Secularism and Islam

by Rebecca Bynum (originally published Feb. 2006)


Since the Renaissance, the western world has been in revolt against ecclesiastical authority, but somewhere along the way, what began as a revolt against human usurpation of divine prerogative, turned into a revolt against the metaphysical itself and against the religious philosophy defining it.  As a result, modern man has lost sight of the goal our civilization (rooted in Greek philosophy), as well as the goal of our religion (rooted in Judaism), which is to foster the emergence of the authentic individual.   In his confusion, modern man has sought to replace religion with science, but science is not equipped to deal with issues of ultimate causes, much less ultimate reasons for ultimate causes. 

So today man wanders among the various isms and latest New Age fads, but these provide thin gruel for spiritual nourishment, throwing man back upon himself by variously promising the liberation of the spirit through some agency whereby each man may essentially become his own god.  Thus, the search for universal transcendentals as an objective phenomenon has gradually been abandoned and replaced with the pursuit of ease, comfort and a “get it while you can” mentality, based on the materialistic assumption that there is no afterlife for the striving and thus moral decisions serve no real purpose.

I believe that is why western man looks with awe at the acts of faith performed by Muslims in the form of suicide bombings.   When have we have witnessed belief so strong that it compels believers to this ultimate act of murder/suicide on such a massive scale?   Many among us have rushed to celebrate it (the movie “Paradise Now” for example), sensing the drama to be found in depth of belief and in spiritual struggle, but few have the tools with which to evaluate it beyond sympathetic sentimentality, and so dazed and confused we remain, lost in multiplicity, fragmentation, egotism and equalitarianism.

Our analysis of Islam so far has concluded that there is no moderate version and thus moderate Muslims cannot hold their own philosophically against the inexorable retrograde direction of Islam.  What we must also understand is that rational secular humanism is likewise our soft center and cannot hold out against Islam either, though secularists and religionists should be natural allies in this struggle.   Secularism itself, however, is essentially a slippery slope without any anchor in certainty.  Relativism may have been developed as a response to religious dogmatism, but by de-linking the process of thought from anything beyond itself, relativism leaves mankind with no compass to show the way toward better or worse, truer or less true.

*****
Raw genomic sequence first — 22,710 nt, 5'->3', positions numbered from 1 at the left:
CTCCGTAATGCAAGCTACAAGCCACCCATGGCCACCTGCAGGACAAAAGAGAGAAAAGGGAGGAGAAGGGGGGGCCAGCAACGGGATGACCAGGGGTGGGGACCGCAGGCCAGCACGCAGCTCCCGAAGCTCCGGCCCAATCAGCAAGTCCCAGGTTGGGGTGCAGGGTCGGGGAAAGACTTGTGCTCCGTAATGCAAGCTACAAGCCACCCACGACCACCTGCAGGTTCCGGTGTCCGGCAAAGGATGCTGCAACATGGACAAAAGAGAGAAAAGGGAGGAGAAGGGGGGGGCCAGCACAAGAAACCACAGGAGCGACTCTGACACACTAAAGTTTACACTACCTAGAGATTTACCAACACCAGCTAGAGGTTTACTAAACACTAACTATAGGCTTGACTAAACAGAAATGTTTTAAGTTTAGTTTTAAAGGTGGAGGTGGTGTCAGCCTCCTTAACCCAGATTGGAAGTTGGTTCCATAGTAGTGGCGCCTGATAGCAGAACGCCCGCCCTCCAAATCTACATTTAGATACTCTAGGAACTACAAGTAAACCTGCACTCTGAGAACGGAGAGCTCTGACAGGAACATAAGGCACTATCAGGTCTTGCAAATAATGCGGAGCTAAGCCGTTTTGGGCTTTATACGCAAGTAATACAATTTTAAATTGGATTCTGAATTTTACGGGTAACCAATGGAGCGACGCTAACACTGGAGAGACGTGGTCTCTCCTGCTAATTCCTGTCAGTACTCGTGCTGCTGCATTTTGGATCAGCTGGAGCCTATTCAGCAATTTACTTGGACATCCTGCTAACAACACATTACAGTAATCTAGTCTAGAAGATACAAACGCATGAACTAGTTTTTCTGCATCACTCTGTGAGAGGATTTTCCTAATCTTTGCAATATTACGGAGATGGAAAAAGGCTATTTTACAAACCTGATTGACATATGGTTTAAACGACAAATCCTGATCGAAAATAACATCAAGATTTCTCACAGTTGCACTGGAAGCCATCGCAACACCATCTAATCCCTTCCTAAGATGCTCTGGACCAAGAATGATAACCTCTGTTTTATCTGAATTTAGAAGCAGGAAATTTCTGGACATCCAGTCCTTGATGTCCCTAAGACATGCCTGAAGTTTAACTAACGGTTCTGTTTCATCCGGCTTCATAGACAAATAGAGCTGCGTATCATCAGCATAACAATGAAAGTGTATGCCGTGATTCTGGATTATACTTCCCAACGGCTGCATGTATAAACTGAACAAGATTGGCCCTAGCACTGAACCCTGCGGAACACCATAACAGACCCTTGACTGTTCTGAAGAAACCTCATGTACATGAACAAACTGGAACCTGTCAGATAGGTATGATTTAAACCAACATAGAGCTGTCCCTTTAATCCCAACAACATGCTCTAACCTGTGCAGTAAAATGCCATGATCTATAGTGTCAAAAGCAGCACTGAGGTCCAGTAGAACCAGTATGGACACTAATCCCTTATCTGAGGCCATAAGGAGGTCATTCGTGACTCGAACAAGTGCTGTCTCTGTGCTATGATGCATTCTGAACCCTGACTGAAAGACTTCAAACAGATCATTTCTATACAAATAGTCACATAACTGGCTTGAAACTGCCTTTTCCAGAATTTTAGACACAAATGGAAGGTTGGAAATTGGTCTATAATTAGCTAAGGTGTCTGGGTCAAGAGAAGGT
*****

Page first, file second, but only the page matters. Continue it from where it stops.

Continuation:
Islam, like the materialist philosophies of fascism and communism, seeks not to foster emergence of the individual, but seeks rather the erasure of the individual.   Islam seems to assume, like communism, that human beings essentially exhibit a uniform response to universal stimuli, an assumption that can only be deduced from materialistic determinism. 

Another reason secularism fails as a counterweight to Islam, is that it stems from the absurd idea that it is wrong to impose one’s religious beliefs on others, when in fact, that is exactly what we do every day of our lives.  Our metaphysical conceptions are what form the basis for our conception of everything else and these also form the basis for social cohesion as common values give rise to common goals.  The fact of the reality of these underlying beliefs becomes obscured as society is insulated from other societies and layers of thought pile upon layers of thought, until the only way modern man can function is to become specialized in knowledge.  The specialist needn’t be concerned with larger realities, so he balks at the study of philosophy because he feels he has no “use” for it. 

In the past, education consisted largely of learning, and learning by heart, the classics; that is to say, the metaphysical treasures of our collective life, the wisdom of the ages. Words were put to heart, that they might be brought forth during different stages of life and re-examined.  Teachers of old knew their pupils’ understanding and appreciation would grow upon each re-examination from youth to middle to old age, the time of life when true values are more likely to have been discovered and these gems of civilization could be appreciated and guarded with the wisdom born of years.